-Zeniba, Spirited Away

Dogo Onsen is the oldest hot spring in Japan and is located in the forested town of Matsuyama, Shikoku. Not only is it a relic of history frequented by many onsen enthusiasts and vacationers, but is also the inspiration of Hayao Miyazaki’s “Spirited Away” movie. Home of Matsuyama Castle, the Botchan Railroad (one of the oldest railroads still running in Japan), and many traditional shops that sell delicious oranges, it’s easy to feel like you’ve been transported back in time when you arrive at this city!

 

The easiest way to reach this town is to fly from Tokyo to Matsuyama Airport and then take a bus to the central part of town.  From there, you can ride the Botchan Railroad straight to the onsen complex and choose from 3 public baths to enter.  As a day traveler, you have the option of paying an entrance fee to use the bath and shower facilities as well as renting towels and shampoo.  For more information on the fees and opening times, please see the Dogo Onsen Website (English).

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Shikoku island is a very nostalgic place to me because I first started teaching English in Tokushima, the prefecture east of Matsuyama City (Ehime Prefecture) in 2015.  At first I resented living there because I thought the technology was quite primitive compared to Tokyo and it was extremely difficult for me to understand the spoken dialect that that is unique to these cities. However, now I have much more appreciation for these places after living in the city for three years.  I enjoy traveling to Shikoku now because it preserves the original culture and tradition of Japan, and never feels too touristy.  If you use buses, you can actually save a lot of money, plus accommodations, food, and shopping are far cheaper here than other places in Japan.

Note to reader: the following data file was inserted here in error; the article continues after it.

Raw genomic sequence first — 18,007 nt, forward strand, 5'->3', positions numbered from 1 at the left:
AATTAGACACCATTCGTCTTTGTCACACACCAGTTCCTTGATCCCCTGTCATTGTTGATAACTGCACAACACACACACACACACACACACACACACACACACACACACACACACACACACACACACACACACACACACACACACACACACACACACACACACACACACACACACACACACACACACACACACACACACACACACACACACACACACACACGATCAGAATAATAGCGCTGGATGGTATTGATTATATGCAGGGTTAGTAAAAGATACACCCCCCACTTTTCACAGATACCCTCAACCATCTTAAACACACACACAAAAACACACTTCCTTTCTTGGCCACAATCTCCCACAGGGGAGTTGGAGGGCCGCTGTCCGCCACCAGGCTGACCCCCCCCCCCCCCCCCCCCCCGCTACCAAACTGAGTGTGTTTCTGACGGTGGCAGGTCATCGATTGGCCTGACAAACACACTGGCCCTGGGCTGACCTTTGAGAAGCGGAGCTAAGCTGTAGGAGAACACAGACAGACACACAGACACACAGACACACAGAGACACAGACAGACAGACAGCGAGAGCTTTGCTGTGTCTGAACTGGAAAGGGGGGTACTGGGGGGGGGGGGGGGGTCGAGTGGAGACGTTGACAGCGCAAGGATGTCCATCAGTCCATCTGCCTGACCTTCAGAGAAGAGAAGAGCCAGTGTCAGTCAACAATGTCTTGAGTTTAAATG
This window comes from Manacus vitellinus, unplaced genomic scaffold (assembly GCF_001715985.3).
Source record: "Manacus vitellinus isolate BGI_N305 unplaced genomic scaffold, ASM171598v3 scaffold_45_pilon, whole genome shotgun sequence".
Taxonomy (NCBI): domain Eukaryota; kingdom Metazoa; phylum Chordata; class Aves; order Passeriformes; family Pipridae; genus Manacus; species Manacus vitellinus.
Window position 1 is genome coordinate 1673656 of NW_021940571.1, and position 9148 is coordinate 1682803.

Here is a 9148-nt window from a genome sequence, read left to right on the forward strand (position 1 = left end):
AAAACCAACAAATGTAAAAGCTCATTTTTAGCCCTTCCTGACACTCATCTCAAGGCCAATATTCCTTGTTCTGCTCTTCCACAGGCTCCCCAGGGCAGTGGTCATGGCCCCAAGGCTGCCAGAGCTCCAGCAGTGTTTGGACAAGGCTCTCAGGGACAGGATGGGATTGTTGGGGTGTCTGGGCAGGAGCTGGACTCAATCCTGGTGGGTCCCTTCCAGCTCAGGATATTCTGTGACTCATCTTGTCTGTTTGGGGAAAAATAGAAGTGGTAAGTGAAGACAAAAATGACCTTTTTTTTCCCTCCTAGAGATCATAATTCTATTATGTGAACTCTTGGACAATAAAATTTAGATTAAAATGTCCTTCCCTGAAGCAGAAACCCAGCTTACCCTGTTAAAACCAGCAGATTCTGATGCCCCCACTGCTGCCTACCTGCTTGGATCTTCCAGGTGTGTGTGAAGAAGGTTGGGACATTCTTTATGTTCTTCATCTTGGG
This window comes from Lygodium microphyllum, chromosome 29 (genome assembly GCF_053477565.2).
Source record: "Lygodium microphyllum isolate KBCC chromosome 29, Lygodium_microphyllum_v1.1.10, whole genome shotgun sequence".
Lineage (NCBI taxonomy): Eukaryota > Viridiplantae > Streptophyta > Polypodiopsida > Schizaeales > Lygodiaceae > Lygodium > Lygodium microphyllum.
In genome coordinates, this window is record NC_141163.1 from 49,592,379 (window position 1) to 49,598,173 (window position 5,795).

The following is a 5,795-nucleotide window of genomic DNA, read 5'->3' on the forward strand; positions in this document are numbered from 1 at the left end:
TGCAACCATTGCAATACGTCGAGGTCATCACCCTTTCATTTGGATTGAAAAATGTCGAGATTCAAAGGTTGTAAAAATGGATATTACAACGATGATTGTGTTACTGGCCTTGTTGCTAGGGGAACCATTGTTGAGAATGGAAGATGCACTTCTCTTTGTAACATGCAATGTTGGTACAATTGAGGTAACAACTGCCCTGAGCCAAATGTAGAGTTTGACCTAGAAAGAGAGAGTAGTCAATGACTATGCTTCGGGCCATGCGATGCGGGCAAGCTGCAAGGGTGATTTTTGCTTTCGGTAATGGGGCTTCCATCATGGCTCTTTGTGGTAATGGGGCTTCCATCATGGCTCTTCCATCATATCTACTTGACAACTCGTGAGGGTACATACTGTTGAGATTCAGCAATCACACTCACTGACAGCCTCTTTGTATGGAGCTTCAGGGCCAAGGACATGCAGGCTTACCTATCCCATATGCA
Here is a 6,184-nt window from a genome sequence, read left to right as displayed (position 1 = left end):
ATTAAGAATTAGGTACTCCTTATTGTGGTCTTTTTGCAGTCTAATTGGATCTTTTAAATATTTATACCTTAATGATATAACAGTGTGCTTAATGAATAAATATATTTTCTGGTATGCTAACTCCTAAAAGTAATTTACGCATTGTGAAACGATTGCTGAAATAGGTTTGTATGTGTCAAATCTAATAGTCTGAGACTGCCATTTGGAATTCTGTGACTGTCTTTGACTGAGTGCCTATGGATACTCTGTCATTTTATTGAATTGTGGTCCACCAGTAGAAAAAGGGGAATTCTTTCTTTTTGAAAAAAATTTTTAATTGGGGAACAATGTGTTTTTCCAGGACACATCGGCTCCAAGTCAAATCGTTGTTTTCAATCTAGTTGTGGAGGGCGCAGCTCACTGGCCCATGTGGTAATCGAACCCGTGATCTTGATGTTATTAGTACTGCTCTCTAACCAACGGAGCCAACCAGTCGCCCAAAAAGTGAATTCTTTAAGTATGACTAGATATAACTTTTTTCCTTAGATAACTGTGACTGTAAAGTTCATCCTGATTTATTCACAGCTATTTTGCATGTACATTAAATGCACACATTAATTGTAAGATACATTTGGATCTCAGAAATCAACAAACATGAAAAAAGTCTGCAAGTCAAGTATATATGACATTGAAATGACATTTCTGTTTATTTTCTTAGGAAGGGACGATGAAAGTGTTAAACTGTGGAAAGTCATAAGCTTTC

I recommend visiting the cities of this island if you have been in Japan for a while, because you will likely learn new aspects of the culture that you have not seen on the other islands yet!  I took a day trip here, but you could easily spend 2 full days in this city, or use the JR Shikoku buses to easily bus around the island.  Often you can buy the ticket on the same day, but I would recommend buying it in advance.

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I ended my day with some delicious soumen topped with fish at 五志㐂 (Goshiki) nearby the onsen.  The noodles are slightly different-colored and have an amazing taste!  The also had a slight orange flavor to them, and the meal came as a set for great value.  Yup, I’m definitely getting spirited away now…

I will be writing about my adventure in Kochi, Shikoku in my next post!  Please feel free to ask me any questions you have about traveling around Japan! ♥